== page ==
Banned: China Goes Hard on Soft Foreign Cheese

Soft cheeses from overseas are now forbidden in China. (Image: Wikipedia Commons)
Soft cheeses from overseas are now forbidden in China. (Image: Wikipedia Commons)

China has banned the import of soft cheese, angering foreign trade officials who say it is unjustified.

The nationwide ban — which came into place earlier this month — stops foreigners providing soft cheeses, such as Brie, Camembert, Gorgonzola, and Stilton, to China’s relatively small but growing soft cheese market.

Chinese officials say foreign soft cheeses contain too much bacteria and consist of unapproved molds as well.

Most of the now-banned cheese was imported from New Zealand and Australia, but much of the publicized indignation has come from European officials.

“There is no good reason for the ban, because China considers the same cheese safe if produced in China,” said William Fingleton, a spokesman for the delegation of the European Union to China, in an email, reported The Guardian.

“This effectively means that China is banning famous and traditional European cheeses that have been safely imported and consumed in China for decades,” said Fingleton. “The entire Chinese market for soft cheeses is now closed.”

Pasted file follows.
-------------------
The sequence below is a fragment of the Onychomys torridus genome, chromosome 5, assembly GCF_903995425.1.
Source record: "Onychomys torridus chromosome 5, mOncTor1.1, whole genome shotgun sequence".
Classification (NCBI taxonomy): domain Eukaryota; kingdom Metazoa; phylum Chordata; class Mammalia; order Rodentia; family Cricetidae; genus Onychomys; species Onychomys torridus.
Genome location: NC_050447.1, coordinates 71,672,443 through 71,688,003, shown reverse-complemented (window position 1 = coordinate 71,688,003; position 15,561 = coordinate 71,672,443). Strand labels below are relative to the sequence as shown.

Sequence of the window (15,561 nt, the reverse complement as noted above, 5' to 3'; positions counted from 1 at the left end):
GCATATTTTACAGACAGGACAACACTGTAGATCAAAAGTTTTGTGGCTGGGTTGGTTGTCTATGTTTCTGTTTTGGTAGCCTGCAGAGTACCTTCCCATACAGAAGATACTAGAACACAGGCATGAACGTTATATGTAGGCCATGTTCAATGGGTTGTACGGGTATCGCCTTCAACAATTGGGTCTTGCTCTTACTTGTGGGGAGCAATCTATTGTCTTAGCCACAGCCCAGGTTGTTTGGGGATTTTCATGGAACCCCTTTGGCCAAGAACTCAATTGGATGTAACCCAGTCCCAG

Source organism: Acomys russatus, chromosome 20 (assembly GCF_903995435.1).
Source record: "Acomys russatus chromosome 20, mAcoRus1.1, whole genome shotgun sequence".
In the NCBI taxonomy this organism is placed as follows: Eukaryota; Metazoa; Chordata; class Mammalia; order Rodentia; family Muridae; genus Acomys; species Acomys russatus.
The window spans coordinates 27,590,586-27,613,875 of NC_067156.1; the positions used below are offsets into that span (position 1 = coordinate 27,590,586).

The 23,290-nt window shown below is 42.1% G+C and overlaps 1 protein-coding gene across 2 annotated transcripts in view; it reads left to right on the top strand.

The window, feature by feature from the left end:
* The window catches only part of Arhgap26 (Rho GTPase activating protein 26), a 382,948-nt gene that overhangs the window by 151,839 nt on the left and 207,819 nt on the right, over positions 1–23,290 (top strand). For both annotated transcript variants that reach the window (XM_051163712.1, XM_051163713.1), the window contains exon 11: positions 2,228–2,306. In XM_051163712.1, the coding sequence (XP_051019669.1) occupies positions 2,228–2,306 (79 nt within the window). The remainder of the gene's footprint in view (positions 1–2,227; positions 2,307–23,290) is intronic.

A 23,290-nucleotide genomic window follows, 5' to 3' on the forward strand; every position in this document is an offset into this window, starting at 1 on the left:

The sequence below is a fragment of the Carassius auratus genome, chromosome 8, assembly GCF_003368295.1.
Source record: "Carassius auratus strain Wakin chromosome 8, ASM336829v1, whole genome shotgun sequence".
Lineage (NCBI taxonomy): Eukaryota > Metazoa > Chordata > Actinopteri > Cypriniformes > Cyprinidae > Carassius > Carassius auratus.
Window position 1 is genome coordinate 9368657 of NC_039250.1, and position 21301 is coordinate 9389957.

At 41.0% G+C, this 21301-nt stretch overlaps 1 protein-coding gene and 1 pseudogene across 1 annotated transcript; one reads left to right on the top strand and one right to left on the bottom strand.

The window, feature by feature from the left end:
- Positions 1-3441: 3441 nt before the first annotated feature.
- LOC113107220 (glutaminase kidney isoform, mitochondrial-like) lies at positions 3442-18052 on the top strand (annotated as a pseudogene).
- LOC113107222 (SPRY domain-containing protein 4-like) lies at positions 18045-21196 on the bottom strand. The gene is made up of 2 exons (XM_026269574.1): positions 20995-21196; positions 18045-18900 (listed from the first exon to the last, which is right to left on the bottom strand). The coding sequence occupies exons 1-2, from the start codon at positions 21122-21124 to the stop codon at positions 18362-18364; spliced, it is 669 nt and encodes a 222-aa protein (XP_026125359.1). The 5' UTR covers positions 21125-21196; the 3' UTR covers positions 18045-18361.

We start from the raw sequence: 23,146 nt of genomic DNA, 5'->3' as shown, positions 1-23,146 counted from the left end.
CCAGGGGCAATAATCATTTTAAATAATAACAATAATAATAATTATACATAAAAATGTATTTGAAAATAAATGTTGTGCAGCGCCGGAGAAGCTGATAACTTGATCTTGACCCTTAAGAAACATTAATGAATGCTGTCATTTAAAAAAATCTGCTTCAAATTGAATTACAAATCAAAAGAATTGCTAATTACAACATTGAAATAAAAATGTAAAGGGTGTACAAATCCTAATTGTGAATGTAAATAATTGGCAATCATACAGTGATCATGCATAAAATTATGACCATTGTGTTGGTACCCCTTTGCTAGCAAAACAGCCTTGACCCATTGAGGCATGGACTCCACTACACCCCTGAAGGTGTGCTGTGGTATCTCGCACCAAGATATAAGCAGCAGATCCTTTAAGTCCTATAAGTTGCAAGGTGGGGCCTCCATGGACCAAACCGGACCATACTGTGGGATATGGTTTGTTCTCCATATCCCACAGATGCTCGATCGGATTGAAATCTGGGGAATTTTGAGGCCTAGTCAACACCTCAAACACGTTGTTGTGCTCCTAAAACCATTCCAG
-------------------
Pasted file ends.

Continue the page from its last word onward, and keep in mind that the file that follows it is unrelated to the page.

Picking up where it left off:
More than just a cheesy dispute

Diplomatic sources in the EU told Reuters the ban does not honor commitments, nor comply with international standards.

The sources said that they have made their objections known to the Chinese government, which has so far failed to respond to their concerns.

State-run Global Times has, however, downplayed the ban, which it said mainly affected smelly-soft cheese eating expats. Chinese people do not traditionally consume cheese.

Some commentators say the ban is a sign of a brewing trade dispute, related to European frustration over China’s lack of market liberalization.

“Now, Beijing is considering demanding a certificate of safe use for imported items like noodles, cookies, and candy, while the EU wants to impose tighter restrictions on Chinese investors,” wrote Stephan Scheuer, Handelsblatt Global’s correspondent in Beijing.

The EU is currently formulating a plan to subject Chinese investments in Europe to more scrutiny.

A lot of foreign things get banned in China. A few of them are listed in the video below by popular China-based vlogger laowhy86, who talks more about the soft cheese ban.

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